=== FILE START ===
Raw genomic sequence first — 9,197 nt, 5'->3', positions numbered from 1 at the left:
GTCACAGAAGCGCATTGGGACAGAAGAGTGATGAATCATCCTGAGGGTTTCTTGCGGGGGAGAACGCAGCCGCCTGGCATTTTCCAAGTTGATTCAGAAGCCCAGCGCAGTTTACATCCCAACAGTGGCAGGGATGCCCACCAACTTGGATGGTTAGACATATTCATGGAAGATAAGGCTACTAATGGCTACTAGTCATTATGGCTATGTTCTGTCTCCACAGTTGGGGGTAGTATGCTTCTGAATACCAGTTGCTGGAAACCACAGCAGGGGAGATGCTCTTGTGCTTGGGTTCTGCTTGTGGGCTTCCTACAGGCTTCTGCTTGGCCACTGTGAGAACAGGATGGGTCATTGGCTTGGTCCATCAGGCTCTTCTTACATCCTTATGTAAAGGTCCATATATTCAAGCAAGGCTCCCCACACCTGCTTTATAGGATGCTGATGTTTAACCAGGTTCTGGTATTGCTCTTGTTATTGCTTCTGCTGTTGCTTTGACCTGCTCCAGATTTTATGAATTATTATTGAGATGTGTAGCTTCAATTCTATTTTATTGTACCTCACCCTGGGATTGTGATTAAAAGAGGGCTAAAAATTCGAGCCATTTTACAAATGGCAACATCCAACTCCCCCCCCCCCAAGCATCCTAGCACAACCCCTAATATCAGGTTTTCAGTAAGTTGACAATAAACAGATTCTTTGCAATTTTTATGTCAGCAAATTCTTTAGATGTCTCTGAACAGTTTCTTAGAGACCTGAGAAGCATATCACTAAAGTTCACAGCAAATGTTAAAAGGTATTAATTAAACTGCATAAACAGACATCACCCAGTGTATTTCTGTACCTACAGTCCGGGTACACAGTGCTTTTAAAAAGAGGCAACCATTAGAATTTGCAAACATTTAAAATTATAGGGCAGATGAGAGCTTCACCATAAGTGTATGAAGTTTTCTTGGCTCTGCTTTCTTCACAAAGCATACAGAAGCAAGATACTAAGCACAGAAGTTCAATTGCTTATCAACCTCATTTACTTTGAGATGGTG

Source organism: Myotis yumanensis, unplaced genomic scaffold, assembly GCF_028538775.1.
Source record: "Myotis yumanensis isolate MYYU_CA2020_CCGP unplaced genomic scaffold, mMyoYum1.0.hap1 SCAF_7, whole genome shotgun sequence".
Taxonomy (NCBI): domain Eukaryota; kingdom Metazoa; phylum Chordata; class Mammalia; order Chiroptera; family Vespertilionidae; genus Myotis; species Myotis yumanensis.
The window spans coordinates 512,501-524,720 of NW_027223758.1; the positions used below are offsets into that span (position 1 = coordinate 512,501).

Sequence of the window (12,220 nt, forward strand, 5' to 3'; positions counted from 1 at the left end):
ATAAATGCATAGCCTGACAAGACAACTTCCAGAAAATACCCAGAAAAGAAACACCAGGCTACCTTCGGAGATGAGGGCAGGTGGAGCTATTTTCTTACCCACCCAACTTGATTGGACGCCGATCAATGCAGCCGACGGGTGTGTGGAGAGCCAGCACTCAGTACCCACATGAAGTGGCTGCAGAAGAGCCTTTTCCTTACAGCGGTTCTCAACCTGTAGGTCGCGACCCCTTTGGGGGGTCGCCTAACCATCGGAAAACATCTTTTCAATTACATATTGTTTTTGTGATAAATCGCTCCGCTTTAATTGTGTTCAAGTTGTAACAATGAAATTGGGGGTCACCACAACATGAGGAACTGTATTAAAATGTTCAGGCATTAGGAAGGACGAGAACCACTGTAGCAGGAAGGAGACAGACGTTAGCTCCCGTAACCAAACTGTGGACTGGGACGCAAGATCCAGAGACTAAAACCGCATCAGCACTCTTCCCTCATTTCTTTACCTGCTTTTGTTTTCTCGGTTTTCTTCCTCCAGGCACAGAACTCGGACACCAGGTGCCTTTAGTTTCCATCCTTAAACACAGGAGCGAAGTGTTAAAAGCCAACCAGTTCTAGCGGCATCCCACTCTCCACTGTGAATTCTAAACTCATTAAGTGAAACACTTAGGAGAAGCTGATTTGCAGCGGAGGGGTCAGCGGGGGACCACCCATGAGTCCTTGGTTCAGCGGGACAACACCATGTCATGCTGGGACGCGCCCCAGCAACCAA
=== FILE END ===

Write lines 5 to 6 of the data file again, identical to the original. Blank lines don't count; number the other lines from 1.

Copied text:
Taxonomy (NCBI): domain Eukaryota; kingdom Metazoa; phylum Chordata; class Mammalia; order Chiroptera; family Vespertilionidae; genus Myotis; species Myotis yumanensis.
The window spans coordinates 512,501-524,720 of NW_027223758.1; the positions used below are offsets into that span (position 1 = coordinate 512,501).